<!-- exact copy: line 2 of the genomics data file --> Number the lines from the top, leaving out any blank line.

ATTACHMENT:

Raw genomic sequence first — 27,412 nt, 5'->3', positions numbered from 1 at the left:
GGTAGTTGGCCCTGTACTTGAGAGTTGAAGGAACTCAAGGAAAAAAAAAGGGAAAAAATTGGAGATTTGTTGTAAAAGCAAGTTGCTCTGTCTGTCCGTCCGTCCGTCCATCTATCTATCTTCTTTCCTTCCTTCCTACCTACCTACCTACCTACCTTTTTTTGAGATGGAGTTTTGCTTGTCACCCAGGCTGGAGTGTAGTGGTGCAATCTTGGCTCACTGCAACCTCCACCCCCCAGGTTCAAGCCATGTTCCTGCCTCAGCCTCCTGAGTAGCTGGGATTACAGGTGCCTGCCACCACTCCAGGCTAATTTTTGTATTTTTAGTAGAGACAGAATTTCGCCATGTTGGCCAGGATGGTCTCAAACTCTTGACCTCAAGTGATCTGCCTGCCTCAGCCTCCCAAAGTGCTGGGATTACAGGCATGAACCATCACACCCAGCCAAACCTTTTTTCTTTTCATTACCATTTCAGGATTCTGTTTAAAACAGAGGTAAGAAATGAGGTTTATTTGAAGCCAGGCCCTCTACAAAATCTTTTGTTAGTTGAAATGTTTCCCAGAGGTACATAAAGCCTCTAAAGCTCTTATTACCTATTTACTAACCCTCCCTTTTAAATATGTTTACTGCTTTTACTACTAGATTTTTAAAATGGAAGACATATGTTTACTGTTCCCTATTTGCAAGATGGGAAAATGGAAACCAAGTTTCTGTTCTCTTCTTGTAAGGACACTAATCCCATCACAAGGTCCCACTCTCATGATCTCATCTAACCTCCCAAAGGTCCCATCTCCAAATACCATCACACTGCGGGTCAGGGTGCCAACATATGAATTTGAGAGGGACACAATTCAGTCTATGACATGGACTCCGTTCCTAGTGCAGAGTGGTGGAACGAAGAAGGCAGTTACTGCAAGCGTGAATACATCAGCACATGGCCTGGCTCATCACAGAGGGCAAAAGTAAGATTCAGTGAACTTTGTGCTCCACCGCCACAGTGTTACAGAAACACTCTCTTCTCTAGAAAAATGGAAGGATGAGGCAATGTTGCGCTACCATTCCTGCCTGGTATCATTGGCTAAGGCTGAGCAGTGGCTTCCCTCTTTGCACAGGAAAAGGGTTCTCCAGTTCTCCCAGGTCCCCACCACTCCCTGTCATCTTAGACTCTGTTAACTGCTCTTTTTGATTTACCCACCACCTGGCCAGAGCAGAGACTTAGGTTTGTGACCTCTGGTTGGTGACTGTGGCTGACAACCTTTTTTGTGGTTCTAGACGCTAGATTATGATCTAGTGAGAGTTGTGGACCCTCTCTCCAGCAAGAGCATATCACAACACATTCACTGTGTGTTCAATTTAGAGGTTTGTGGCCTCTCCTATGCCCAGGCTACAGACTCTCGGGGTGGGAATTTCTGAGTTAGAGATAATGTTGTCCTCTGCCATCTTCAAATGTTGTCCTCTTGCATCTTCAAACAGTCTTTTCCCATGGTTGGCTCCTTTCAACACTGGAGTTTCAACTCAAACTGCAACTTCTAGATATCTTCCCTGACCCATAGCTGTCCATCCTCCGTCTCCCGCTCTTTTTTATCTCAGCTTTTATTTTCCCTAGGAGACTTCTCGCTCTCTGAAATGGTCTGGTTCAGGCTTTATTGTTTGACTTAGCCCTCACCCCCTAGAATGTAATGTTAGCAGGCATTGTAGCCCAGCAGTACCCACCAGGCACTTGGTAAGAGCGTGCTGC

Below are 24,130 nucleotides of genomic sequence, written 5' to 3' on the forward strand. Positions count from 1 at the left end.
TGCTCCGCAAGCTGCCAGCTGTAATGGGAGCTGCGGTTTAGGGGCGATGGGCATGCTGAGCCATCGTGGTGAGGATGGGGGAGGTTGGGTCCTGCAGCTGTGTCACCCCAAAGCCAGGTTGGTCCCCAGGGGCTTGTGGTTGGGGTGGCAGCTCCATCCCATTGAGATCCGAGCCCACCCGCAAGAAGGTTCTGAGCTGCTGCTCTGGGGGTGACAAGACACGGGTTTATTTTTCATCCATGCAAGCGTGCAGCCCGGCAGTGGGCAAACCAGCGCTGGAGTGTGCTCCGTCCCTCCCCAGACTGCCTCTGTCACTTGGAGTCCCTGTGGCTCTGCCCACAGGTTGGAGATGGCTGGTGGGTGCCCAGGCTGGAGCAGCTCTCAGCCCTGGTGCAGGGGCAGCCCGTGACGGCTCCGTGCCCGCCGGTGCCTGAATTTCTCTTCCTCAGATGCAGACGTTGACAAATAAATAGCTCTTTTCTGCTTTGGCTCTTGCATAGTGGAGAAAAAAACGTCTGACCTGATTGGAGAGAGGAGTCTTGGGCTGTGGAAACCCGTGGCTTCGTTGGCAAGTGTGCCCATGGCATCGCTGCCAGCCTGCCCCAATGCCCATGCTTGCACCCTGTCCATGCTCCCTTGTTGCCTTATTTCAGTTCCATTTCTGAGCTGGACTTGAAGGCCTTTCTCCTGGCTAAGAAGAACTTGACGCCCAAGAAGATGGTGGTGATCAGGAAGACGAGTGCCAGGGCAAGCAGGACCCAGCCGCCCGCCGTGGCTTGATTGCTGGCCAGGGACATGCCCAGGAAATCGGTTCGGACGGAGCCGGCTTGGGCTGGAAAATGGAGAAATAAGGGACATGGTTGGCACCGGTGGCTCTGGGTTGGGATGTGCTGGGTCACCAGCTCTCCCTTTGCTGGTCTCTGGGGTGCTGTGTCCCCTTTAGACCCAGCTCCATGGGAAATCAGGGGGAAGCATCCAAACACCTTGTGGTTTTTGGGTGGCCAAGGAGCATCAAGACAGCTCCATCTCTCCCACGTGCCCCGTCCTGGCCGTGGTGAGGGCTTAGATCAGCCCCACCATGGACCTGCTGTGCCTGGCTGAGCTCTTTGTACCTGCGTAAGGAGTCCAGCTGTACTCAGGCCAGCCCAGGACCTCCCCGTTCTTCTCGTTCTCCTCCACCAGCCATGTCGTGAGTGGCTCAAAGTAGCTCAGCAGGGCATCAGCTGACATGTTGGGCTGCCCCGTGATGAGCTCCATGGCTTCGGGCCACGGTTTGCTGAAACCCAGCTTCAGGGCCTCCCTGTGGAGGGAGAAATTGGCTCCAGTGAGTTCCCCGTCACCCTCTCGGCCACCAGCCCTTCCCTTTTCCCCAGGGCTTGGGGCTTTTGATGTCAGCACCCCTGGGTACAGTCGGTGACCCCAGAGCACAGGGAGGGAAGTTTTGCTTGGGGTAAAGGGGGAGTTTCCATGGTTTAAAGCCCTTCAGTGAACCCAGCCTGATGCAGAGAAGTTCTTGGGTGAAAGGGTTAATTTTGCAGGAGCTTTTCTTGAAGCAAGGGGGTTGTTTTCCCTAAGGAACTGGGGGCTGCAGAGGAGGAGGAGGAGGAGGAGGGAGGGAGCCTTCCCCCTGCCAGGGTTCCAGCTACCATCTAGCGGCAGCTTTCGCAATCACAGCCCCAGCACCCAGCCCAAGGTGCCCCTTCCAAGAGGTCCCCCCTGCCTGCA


GGTAGTTGGCCCTGTACTTGAGAGTTGAAGGAACTCAAGGAAAAAAAAAGGGAAAAAATTGGAGATTTGTTGTAAAAGCAAGTTGCTCTGTCTGTCCGTCCGTCCGTCCATCTATCTATCTTCTTTCCTTCCTTCCTACCTACCTACCTACCTACCTTTTTTTGAGATGGAGTTTTGCTTGTCACCCAGGCTGGAGTGTAGTGGTGCAATCTTGGCTCACTGCAACCTCCACCCCCCAGGTTCAAGCCATGTTCCTGCCTCAGCCTCCTGAGTAGCTGGGATTACAGGTGCCTGCCACCACTCCAGGCTAATTTTTGTATTTTTAGTAGAGACAGAATTTCGCCATGTTGGCCAGGATGGTCTCAAACTCTTGACCTCAAGTGATCTGCCTGCCTCAGCCTCCCAAAGTGCTGGGATTACAGGCATGAACCATCACACCCAGCCAAACCTTTTTTCTTTTCATTACCATTTCAGGATTCTGTTTAAAACAGAGGTAAGAAATGAGGTTTATTTGAAGCCAGGCCCTCTACAAAATCTTTTGTTAGTTGAAATGTTTCCCAGAGGTACATAAAGCCTCTAAAGCTCTTATTACCTATTTACTAACCCTCCCTTTTAAATATGTTTACTGCTTTTACTACTAGATTTTTAAAATGGAAGACATATGTTTACTGTTCCCTATTTGCAAGATGGGAAAATGGAAACCAAGTTTCTGTTCTCTTCTTGTAAGGACACTAATCCCATCACAAGGTCCCACTCTCATGATCTCATCTAACCTCCCAAAGGTCCCATCTCCAAATACCATCACACTGCGGGTCAGGGTGCCAACATATGAATTTGAGAGGGACACAATTCAGTCTATGACATGGACTCCGTTCCTAGTGCAGAGTGGTGGAACGAAGAAGGCAGTTACTGCAAGCGTGAATACATCAGCACATGGCCTGGCTCATCACAGAGGGCAAAAGTAAGATTCAGTGAACTTTGTGCTCCACCGCCACAGTGTTACAGAAACACTCTCTTCTCTAGAAAAATGGAAGGATGAGGCAATGTTGCGCTACCATTCCTGCCTGGTATCATTGGCTAAGGCTGAGCAGTGGCTTCCCTCTTTGCACAGGAAAAGGGTTCTCCAGTTCTCCCAGGTCCCCACCACTCCCTGTCATCTTAGACTCTGTTAACTGCTCTTTTTGATTTACCCACCACCTGGCCAGAGCAGAGACTTAGGTTTGTGACCTCTGGTTGGTGACTGTGGCTGACAACCTTTTTTGTGGTTCTAGACGCTAGATTATGATCTAGTGAGAGTTGTGGACCCTCTCTCCAGCAAGAGCATATCACAACACATTCACTGTGTGTTCAATTTAGAGGTTTGTGGCCTCTCCTATGCCCAGGCTACAGACTCTCGGGGTGGGAATTTCTGAGTTAGAGATAATGTTGTCCTCTGCCATCTTCAAATGTTGTCCTCTTGCATCTTCAAACAGTCTTTTCCCATGGTTGGCTCCTTTCAACACTGGAGTTTCAACTCAAACTGCAACTTCTAGATATCTTCCCTGACCCATAGCTGTCCATCCTCCGTCTCCCGCTCTTTTTTATCTCAGCTTTTATTTTCCCTAGGAGACTTCTCGCTCTCTGAAATGGTCTGGTTCAGGCTTTATTGTTTGACTTAGCCCTCACCCCCTAGAATGTAATGTTAGCAGGCATTGTAGCCCAGCAGTACCCACCAGGCACTTGGTAAGAGCGTGCTGC